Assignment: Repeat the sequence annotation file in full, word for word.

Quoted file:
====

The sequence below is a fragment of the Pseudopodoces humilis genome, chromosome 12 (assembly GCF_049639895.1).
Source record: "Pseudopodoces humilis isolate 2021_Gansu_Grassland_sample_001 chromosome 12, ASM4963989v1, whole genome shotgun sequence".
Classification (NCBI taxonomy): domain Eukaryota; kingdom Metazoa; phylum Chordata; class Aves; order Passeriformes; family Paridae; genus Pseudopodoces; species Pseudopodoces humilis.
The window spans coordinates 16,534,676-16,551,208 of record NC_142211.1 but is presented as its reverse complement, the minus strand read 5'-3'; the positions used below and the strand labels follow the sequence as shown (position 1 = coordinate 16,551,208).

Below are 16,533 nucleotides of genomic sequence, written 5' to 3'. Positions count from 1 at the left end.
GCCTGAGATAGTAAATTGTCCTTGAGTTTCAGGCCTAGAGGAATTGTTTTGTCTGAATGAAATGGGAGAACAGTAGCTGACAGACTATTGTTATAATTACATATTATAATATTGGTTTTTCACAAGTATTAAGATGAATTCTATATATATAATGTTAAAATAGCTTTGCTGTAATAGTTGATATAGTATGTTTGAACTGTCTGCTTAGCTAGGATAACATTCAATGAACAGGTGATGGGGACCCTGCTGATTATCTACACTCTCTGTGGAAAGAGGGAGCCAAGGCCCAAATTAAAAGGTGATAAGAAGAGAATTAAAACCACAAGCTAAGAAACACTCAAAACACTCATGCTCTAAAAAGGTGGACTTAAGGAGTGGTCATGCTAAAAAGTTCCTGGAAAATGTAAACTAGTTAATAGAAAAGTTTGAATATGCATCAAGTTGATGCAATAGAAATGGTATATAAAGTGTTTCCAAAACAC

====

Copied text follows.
The sequence below is a fragment of the Pseudopodoces humilis genome, chromosome 12 (assembly GCF_049639895.1).
Source record: "Pseudopodoces humilis isolate 2021_Gansu_Grassland_sample_001 chromosome 12, ASM4963989v1, whole genome shotgun sequence".
Classification (NCBI taxonomy): domain Eukaryota; kingdom Metazoa; phylum Chordata; class Aves; order Passeriformes; family Paridae; genus Pseudopodoces; species Pseudopodoces humilis.
The window spans coordinates 16,534,676-16,551,208 of record NC_142211.1 but is presented as its reverse complement, the minus strand read 5'-3'; the positions used below and the strand labels follow the sequence as shown (position 1 = coordinate 16,551,208).

Below are 16,533 nucleotides of genomic sequence, written 5' to 3'. Positions count from 1 at the left end.
GCCTGAGATAGTAAATTGTCCTTGAGTTTCAGGCCTAGAGGAATTGTTTTGTCTGAATGAAATGGGAGAACAGTAGCTGACAGACTATTGTTATAATTACATATTATAATATTGGTTTTTCACAAGTATTAAGATGAATTCTATATATATAATGTTAAAATAGCTTTGCTGTAATAGTTGATATAGTATGTTTGAACTGTCTGCTTAGCTAGGATAACATTCAATGAACAGGTGATGGGGACCCTGCTGATTATCTACACTCTCTGTGGAAAGAGGGAGCCAAGGCCCAAATTAAAAGGTGATAAGAAGAGAATTAAAACCACAAGCTAAGAAACACTCAAAACACTCATGCTCTAAAAAGGTGGACTTAAGGAGTGGTCATGCTAAAAAGTTCCTGGAAAATGTAAACTAGTTAATAGAAAAGTTTGAATATGCATCAAGTTGATGCAATAGAAATGGTATATAAAGTGTTTCCAAAACAC